Cristiano Ronaldo’s free-kick against Portsmouth in 2008 is one of the Premier League’s most memorable moments.
The sweetest of strikes, the violent dip and David James’ perfectly bewildered reaction makes for a classic goal. It will endure as one of the Portuguese’s finest ever finishes.
And while his Portsmouth blockbuster is arguably the pinnacle of his free-kick taking, it’s far from the only set piece special to decorate his career.
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Certain supporters will be keen to highlight Ronaldo’s poor conversion rate in recent years but his prowess at Manchester United was simply undoubted.
He took the ‘knuckle ball’ technique patented by Juninho and made it his own across six years at Old Trafford.
One man who was there for Ronaldo’s rise at United was Rene Meulensteen with the Dutchman eventually becoming first team coach in 2007. Even when he marshaled the reserves, though, he was no stranger to CR7 at Carrington.
Along with Sir Alex Ferguson, Mick Phelan and Carlos Queiroz, the 53-year-old lifted Ronaldo to his current Ballon d’Or-adorned heights.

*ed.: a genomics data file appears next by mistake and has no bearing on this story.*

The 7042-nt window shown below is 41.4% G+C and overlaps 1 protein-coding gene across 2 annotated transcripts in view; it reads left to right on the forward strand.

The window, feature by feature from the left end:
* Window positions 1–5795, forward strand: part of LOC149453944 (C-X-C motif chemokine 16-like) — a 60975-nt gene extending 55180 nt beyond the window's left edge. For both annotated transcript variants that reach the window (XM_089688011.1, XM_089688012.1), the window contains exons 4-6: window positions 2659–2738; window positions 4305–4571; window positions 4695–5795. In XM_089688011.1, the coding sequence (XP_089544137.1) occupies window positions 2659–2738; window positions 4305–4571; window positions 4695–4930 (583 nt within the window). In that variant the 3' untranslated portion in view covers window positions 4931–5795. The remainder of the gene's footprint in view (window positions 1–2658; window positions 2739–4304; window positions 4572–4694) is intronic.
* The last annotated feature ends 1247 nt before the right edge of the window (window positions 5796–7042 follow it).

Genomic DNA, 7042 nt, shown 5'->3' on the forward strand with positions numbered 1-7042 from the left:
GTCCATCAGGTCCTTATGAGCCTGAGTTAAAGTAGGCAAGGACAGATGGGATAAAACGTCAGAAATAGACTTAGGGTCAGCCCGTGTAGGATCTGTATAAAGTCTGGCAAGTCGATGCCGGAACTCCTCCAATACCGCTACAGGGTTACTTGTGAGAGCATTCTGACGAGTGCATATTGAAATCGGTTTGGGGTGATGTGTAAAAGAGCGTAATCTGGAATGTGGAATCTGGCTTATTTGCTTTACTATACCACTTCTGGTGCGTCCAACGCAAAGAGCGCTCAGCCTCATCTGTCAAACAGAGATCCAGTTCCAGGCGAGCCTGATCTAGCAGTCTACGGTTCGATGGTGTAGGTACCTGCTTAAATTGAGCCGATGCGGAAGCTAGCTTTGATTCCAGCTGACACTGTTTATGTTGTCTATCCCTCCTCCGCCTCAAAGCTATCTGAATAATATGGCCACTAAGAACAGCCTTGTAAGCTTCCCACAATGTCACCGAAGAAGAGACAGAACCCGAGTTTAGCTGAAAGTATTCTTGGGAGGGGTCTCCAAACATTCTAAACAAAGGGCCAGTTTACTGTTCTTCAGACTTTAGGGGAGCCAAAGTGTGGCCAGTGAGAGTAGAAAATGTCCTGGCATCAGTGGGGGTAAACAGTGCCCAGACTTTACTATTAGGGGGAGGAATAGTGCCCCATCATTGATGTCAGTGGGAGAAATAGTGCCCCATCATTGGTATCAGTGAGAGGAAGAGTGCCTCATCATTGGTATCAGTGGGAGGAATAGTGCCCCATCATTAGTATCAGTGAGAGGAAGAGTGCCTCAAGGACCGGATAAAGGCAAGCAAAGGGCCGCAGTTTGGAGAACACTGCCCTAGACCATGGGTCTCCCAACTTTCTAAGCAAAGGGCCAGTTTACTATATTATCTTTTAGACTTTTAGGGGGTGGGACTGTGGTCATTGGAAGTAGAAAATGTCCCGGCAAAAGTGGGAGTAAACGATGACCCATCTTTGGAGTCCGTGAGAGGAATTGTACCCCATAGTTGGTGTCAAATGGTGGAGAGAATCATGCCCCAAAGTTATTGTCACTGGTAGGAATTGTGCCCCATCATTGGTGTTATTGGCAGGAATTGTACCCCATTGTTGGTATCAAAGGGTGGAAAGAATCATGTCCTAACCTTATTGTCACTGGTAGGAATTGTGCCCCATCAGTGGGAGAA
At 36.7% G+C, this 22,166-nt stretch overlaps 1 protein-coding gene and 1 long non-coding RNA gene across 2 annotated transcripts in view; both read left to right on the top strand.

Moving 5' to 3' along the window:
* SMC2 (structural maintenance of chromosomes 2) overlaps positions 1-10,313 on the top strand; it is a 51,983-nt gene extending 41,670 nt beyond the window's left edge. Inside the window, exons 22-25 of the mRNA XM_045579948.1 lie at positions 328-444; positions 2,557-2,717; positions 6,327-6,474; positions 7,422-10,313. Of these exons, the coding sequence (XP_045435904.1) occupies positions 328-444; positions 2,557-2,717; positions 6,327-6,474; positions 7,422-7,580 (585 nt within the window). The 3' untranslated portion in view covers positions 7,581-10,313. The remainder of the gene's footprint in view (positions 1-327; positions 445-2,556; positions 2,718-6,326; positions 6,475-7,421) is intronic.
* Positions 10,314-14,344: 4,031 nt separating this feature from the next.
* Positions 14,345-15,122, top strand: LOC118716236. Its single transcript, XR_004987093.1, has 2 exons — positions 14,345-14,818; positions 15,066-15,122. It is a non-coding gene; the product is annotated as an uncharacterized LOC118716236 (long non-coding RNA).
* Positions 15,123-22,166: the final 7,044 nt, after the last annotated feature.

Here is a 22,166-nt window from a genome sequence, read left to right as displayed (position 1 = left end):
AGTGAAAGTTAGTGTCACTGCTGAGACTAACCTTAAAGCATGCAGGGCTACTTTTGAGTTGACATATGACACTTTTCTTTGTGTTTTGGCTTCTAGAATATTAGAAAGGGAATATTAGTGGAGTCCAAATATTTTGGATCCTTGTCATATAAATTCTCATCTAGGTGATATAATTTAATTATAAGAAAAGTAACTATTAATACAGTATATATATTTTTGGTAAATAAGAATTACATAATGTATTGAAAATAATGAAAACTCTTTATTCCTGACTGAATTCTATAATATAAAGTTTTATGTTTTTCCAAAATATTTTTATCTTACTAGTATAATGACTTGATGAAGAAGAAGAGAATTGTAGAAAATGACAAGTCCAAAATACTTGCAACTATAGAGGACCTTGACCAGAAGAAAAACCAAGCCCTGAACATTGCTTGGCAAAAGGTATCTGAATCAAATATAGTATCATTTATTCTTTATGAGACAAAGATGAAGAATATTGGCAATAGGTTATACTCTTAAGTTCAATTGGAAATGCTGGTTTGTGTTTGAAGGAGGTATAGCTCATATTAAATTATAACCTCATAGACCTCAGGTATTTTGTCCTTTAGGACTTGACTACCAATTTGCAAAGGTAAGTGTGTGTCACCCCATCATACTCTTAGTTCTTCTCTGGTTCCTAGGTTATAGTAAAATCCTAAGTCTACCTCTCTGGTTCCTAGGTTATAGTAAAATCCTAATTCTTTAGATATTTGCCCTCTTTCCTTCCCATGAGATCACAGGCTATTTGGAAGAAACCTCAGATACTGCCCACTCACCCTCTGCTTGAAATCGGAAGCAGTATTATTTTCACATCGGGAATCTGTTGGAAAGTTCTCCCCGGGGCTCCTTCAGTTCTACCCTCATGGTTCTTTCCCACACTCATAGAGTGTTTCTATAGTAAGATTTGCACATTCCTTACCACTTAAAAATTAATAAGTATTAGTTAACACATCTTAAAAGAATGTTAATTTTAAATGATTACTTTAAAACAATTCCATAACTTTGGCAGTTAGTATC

That, of course, also includes Ronaldo’s aforementioned free-kick prowess. The Real Madrid star would stay behind after training sessions to master his dead ball technique as well as his general finishing.
While speaking to Training Ground Guru, Meulensteen lifted the lid on Ronaldo’s perfectionism.
He explained: "With Mick [Phelan] and Carlos we set about the process of making him aware about his position and making him understand what to do in different positions. We did a lot of work on finishing from different angles.
"I had a format where I divided the penalty area into zones and you think about what to do in each of the different zones - lace kick, chip, inside foot, one touch or two, do you move into a different zone and so on.
"Then you break down the key elements of what makes a good finish. So he's aware of position, the type of ball coming in, how he's going to receive it and the type of finish. The free kick was another one he started to work on.
"That was his idea. The only thing I said was take a step to the side, so your approach is more natural with your leg. We filmed it so he could see the difference and he developed and evolved it. He wanted to get better and put the practice in."
Trust the talent of Ronaldo to practically invent his own free-kick technique and one with such success that it has been so frequently copied. And to think Meulensteen is the secret to the run-up…
Do you think Cristiano Ronaldo is the best free-kick taker in football? Let us know by leaving a comment below.
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